My daughter (age 29yrs.) has an Arthritic condition known as Psoriatic Arthritis, as well as this condition she also has RSD. Her RSD unlike Jessica’s can appear all over her body. The condition is not very well known in the UK,and there is not a lot that can be done to ease the pain. My daughter had a series of Infra Red scans about 18 months ago, the Infra Red shows up the RSD as “Hot Spots”.
    The symptoms are exactly the same as the young girl on your programme, burning sensations, pins & needles, painful to touch even having a shower is unbearable.
    My daughter is seeing a specialist for her RSD and Arthritic conditions, but there does not appear to be much he can do to alleviate the pain which at times is almost unbearable.
    Thank you for showing the documentary and making people aware of the condition.

    regards

    Peter Mellows
    South Wales.

  • Anonymous

    I had RSD which started in my back and then covered virtually my whole body I am 12 yrs old – so that I was unable to walk sit only lie down and the pain was unbearable all the time – in order to sit I had to concentrate on reciting football players backwards through the alphabet starting at 10 seconds until I could sit for 5 mins it took a while but I got there – I too had to go to GOSH and do a rehabilation programme which consisted of mind over matter and just trying to convince yourself that the pain wasn’t there it took along time and regular daily physio that was 18 months ago – I now am mostly ok occasionally I have a problem in my hand but I know that it is a case of keep it moving and although it kills try not to think about it. The pain is overwhelming and the condition is very hard to explain it took 3 – 4 months to diagnose.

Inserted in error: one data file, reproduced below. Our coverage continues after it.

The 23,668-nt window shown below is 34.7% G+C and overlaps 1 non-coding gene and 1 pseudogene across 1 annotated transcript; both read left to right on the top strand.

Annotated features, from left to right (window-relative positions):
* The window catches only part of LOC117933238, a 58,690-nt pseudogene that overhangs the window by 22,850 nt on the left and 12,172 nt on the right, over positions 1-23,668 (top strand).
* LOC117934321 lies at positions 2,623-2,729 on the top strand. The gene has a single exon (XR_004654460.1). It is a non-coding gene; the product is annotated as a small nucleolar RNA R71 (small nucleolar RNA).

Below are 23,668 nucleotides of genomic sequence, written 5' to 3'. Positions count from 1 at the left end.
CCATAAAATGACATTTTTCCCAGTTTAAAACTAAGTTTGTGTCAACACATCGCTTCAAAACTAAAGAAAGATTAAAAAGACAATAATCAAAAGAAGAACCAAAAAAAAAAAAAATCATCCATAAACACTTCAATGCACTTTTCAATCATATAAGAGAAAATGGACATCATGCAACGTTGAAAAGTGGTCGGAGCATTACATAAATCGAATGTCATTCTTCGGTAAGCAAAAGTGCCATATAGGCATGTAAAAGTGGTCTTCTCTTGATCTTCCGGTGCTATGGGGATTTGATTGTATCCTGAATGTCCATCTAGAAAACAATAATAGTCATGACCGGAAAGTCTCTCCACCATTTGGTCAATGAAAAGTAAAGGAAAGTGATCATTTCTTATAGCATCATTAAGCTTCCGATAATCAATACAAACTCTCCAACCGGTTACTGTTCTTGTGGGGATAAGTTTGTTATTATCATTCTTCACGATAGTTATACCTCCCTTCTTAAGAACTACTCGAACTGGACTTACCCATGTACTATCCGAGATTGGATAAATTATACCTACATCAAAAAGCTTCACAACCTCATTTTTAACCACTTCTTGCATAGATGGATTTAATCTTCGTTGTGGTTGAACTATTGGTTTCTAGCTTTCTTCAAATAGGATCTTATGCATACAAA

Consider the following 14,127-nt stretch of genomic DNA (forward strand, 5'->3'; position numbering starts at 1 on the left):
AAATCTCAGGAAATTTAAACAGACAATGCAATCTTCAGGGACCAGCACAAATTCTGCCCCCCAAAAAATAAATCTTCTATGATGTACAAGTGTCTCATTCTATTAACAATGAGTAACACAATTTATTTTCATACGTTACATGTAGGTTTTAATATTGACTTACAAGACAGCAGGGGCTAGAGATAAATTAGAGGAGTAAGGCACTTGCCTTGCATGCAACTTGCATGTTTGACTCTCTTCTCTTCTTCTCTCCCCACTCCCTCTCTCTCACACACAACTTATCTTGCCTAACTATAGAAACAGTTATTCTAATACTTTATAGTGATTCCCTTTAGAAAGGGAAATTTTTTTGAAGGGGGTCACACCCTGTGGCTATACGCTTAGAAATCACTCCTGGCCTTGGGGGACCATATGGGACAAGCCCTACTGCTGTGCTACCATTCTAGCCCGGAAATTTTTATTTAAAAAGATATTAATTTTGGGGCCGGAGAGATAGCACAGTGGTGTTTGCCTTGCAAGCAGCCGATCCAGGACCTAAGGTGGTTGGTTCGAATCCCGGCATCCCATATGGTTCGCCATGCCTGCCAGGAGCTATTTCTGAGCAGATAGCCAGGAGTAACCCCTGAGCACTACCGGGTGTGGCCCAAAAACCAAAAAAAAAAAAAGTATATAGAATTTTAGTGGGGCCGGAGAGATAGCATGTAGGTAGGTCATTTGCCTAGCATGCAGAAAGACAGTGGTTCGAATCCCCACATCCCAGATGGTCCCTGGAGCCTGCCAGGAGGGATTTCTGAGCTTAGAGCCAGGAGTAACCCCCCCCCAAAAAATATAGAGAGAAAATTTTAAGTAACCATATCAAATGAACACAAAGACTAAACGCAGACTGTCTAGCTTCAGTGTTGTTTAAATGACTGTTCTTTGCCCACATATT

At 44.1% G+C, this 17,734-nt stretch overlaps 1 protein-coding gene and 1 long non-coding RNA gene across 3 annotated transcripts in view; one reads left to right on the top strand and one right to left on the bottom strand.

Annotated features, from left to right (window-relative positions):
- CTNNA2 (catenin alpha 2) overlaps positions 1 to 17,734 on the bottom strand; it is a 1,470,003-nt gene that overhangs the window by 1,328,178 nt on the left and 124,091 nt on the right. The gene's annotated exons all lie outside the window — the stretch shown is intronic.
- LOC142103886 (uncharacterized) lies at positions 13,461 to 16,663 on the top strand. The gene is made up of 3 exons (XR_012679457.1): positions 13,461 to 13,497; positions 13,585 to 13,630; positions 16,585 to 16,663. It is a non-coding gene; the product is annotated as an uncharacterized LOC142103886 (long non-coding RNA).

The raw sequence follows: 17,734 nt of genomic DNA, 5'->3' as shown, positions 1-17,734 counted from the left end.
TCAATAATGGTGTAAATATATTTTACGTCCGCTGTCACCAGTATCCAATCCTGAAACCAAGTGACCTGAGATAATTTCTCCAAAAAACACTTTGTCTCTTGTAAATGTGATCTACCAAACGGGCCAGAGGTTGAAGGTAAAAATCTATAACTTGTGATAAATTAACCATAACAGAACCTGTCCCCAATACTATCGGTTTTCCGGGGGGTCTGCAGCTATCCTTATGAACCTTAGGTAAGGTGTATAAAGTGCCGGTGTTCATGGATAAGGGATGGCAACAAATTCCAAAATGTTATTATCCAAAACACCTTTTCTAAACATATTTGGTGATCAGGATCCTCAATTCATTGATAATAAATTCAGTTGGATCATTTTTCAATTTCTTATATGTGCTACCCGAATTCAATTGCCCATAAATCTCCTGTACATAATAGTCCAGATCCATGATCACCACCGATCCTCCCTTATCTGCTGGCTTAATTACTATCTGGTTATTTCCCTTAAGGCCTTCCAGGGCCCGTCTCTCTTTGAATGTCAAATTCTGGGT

Hope this is helpful to someone

  • gill

    i all so have rsd in my foot for 3 years i suffer the same as you at the moment am having hbo treament wich is helping quite a lot, more than any thing i have had done i live in lincoln love gill

  • Sue Maillard’s daughter

    I think the program was great! Sue Maillard was brilliant and unfortunatly she went into hospital with sivere tummy ache on the day it was showing. Luckily she was out on the saturday. She knows all about physiotherapy and wanted to be a physio since she was 12. I think she made it great!!!!!!!!1

  • james

    I have had spasm in my left ankle for 18 months now, am in pain and have not been able to go to school. The Dr’s have tried so many different things to fix it and none seems to help, it just gets worse. I hate being like this and hope you get well soon Gill.

  • Peter Jerabek

    The story shows us how NOT to treat RSD now know as CRPS Type 1 & Type 2.
    For them to say Pain killers dont work is ” False & Misleading” and goes against W H O ( world health og ). My wife has CRPS for 7 yrs, the jerks can be treated with spine infusions,if the Pain is not treated, the condition has 70 % chance of spreading to other parts of the body including Jessica hand & face and internal organs.
    It standard medical practice in Australian Hosp to treat as urgent and with strong opioid’s. My wife was on 350mg morphine pr day.
    In Aust the insurance Co approve Morphine infusion pumps into the spine 24 hrs day.What I have seen is horror,with Google there is NO excuse….read http://www.rsds.org.

    RSD is NOT rare, just poorly recognized !!

  • MLB

    hi there to all who have suffered .My 12 year old daughter has spent many months in 3 different hospitals >she has had every scan xray & also mri’s to find this cause.Rsd sounds good but when it came back after approx 3 months we are back to square one.please advise any one that has been sucsessful to this horrible thing .She was a dancer for 7 years and plays sport now before this occured and is a good academic child .Jessica you are both wonderful to allow this to air Thanks .